Did he believe that pap, the aunt wondered? She guessed that this was Quoyle's invention, this love-starved Petal. Took one look at the arctic eyes, the rigidly seductive pose of Petal's photograph, Quoyle's silly rose in a water glass beside it, and thought to herself, there was a bitch in high heels.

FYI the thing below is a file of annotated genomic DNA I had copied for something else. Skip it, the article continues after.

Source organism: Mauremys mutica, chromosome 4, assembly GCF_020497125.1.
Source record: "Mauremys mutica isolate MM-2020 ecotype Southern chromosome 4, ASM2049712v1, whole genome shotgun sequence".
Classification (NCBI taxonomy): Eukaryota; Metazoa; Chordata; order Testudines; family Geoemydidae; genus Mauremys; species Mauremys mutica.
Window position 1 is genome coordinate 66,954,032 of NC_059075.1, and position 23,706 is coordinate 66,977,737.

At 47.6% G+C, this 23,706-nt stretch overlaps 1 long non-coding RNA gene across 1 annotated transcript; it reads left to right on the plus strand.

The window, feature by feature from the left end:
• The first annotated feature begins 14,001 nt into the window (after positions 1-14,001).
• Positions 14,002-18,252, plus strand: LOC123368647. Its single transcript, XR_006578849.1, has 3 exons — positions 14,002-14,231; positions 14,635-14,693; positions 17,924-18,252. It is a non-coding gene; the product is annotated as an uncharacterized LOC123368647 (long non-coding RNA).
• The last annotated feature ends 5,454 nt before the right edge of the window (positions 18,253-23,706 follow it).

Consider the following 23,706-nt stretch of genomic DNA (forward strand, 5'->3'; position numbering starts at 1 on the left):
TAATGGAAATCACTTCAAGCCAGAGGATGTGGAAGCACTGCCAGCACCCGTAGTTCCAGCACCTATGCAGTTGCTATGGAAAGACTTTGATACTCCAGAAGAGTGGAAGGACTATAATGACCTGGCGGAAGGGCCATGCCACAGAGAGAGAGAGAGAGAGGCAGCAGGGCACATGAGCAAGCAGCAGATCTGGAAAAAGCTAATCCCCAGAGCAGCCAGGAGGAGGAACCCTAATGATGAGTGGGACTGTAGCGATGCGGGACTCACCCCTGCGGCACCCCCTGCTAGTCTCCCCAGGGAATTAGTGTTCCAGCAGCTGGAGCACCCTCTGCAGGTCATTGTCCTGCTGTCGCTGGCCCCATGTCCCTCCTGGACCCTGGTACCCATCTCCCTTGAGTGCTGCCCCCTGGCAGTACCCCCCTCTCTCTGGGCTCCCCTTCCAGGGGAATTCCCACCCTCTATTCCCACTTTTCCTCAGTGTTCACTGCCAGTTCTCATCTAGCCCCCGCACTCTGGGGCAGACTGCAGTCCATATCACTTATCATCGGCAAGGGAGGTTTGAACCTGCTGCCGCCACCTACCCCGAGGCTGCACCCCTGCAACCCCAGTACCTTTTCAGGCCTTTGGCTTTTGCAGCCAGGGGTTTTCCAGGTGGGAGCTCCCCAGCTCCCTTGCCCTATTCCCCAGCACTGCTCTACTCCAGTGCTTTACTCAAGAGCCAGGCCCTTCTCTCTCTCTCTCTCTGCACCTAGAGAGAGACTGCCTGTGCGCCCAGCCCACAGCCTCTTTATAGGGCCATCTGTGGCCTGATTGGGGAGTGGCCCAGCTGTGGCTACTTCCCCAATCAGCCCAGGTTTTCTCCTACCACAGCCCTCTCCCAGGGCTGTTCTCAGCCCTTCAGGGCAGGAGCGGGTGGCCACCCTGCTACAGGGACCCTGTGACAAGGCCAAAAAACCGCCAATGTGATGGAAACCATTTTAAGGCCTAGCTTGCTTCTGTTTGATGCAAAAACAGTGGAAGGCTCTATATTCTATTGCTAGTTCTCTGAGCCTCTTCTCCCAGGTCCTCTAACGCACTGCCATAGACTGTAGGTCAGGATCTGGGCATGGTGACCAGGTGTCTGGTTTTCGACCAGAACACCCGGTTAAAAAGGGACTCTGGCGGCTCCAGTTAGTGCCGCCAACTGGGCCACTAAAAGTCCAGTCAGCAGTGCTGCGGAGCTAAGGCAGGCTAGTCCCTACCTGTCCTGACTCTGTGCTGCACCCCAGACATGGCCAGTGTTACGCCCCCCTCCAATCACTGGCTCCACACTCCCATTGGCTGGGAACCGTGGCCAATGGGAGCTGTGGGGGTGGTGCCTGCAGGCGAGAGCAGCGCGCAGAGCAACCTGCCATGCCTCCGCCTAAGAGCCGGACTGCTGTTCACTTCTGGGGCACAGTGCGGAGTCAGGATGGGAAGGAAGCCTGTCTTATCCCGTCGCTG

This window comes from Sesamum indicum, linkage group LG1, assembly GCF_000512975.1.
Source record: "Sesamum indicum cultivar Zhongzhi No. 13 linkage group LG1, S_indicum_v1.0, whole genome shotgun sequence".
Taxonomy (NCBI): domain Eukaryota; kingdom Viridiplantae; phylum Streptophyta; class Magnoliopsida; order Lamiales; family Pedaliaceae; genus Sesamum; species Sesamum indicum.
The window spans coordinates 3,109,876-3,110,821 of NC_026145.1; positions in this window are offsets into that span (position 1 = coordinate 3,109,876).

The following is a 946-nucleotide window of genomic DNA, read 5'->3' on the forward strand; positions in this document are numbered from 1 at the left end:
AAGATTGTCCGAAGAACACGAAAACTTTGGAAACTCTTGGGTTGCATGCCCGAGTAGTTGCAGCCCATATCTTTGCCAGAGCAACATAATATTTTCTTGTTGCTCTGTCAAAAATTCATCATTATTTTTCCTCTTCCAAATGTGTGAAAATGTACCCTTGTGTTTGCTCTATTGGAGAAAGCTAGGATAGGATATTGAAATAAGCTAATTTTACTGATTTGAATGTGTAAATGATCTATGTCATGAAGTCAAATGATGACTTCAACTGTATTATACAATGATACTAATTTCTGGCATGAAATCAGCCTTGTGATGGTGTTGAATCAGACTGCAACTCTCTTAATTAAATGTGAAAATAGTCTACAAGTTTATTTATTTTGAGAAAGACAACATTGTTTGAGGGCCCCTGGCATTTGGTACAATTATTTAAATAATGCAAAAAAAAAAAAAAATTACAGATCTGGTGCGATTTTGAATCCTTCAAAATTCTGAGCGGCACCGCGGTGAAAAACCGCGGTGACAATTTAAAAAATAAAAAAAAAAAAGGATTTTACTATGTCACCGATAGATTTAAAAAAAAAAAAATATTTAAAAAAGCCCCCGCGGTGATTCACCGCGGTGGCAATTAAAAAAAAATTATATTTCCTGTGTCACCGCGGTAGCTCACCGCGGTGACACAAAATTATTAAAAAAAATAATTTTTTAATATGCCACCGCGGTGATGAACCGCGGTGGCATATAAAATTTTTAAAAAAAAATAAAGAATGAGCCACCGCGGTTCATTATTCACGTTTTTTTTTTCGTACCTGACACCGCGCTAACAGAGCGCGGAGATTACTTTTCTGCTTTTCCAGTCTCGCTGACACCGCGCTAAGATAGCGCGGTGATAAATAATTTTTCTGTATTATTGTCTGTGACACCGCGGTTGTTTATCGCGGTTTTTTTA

These lines appear right after Quoyle learns of Petal's car accident, when the aunt comes to pick up Guy's ashes. At a point in the novel, when we may be growing impatient with Quoyle's softness, the aunt shows up as if to provide a little backbone to Quoyle, but also to the narrative in general. She immediately recognizes the situation for what it is: a cruel woman taking advantage of Quoyle's soft vulnerability. Without the entry of the aunt's capable personality in Chapter 3, the reader might lose interest in a world so hyperbolically cruel and troubled. In fact, Quoyle's character is somewhat enabled by the aunt's, at least at the beginning of the book. She provides some stability for the novel, in that her response to people is more typically critical than Quoyle's. Quoyle's submissiveness is extreme to the point of seeming unrealistic. As in a magic-realism kind of genre, the unrealistic elements of the narrative must be bolstered by realism that can serve as a benchmark for the reader. The aunt keeps the reader engaged by representing a more conventional response to the other character's actions and personalities.